ASG’s comments revive troop-cut debate
‘JK Govt Has Final Word On Deployment, Withdrawal Of Army’
Srinagar, Feb 7: The statement of the Additional Solicitor General that Army is deployed in Jammu and Kashmir at the request of state government is set to generate a debate about the deployment of central forces here.
While Chief Minister Omar Abdullah has repeatedly sought reduction the imprints of the central forces in JK since he took over in 2009, opposition Peoples Democratic Party (PDP) has been pressing for troop-cut since 2002.
While the legal experts argue that if the Centre asserts that Army is at the call of JK Government, then the state should have the final word on their pullout while. The mainstream politicians contend that the time has come for visible reduction in troops from the state.
“And the army is not voluntarily there. It is deployed at the request of the state government in the disturbed areas of Kashmir which have been declared as disturbed under Declaration of Disturbed Areas Act,” the Additional Solicitor General PP Malhotra said in Supreme Court on Friday while appearing in Pathribal case on behalf the Army. He also argued that the army does not act independently, but acts in aid of the local police and the civil authorities for maintenance of public order and counter-militant activities.
Talking to Greater Kashmir, Advocate Syed Riyaz Khawar said the Army can be requisitioned by state administration in both the normal and abnormal conditions for assistance.
“State has the final word on deployment as well as withdrawal of Army and central paramilitary forces in JK. If Governor Jagmohan called them in 90’s for the aid of civil administration, I believe that state government has the powers to tell them that we don’t need your services as local police can perform the task now,” he said.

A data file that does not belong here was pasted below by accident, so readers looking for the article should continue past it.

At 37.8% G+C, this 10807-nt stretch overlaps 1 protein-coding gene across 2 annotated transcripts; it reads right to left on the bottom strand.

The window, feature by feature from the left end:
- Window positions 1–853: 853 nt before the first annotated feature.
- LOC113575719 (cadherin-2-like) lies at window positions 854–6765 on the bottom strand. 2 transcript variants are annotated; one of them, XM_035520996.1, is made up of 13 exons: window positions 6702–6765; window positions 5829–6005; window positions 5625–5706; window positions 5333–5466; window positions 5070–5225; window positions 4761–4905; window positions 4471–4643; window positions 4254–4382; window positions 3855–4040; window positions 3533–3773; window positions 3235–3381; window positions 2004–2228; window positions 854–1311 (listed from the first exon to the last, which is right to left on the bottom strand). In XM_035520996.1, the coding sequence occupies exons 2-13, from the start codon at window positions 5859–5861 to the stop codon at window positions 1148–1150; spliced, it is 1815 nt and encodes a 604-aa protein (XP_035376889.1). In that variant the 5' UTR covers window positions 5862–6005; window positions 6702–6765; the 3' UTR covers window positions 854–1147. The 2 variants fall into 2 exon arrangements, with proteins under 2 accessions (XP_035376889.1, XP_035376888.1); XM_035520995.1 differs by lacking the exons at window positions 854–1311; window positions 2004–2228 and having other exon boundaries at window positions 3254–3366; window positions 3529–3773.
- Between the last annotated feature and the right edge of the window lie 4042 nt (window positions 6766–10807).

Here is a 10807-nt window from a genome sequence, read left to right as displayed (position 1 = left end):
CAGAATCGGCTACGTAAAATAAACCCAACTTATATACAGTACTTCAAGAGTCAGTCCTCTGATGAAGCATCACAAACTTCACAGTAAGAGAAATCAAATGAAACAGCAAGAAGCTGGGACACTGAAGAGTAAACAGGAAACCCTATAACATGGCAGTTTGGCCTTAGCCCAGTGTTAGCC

Khawar said: “It was Governor who promulgated Armed Forces Special Ordinance which was later replaced by Central legislation, Armed Forces Special Powers Act (AFSPA) to empower forces here. Under section (3) of the Act, the area where AFSPA has to be imposed is to be declared as Disturbed Area by the Central or State Government. And in our case, the areas were declared disturbed by the Governor. And If Disturbed Area status is lifted, AFSPA will become redundant and then forces cannot have free hand here. If they are required, then concerned deputy commissioner has to send requisition for it and forces have to work under him.”
Without going into legal nitty-gritty, the political parties here feel the time has come when JK should say goodbye to the forces operating here.
Peoples Democratic Party (PDP) spokesman Naeem Akthar said the Army has done its job and state should now tell them that “we don’t need your services and they must respect it.”
“The Armed Forces Special Powers Act has outlived its utility. Time has come to give full space to civil institutions and democratically elected government and the administration it needs. If state government now tells them go back to barracks, it is better late than never. This country is now debating whether there should be any immunity to Prime Minister and in such a situation it looks out of place that some other institution should be insulated against prosecution in cases where there are complaints of extra- judicial killings and other crimes,” Akthar said.
National Conference, Member Parliament Dr Mehboob Beg also echoed the similar views.
“The continuous deployment of soldiers in Kashmir is neither in the interest of India nor bridging its gap with Kashmir. If situation has improved to a large extent what is the purpose of keeping large forces concentration in the Valley,” Beg said.
Lastupdate on : Tue, 7 Feb 2012 21:30:00 Makkah time
Lastupdate on : Tue, 7 Feb 2012 18:30:00 GMT
Lastupdate on : Wed, 8 Feb 2012 00:00:00 IST
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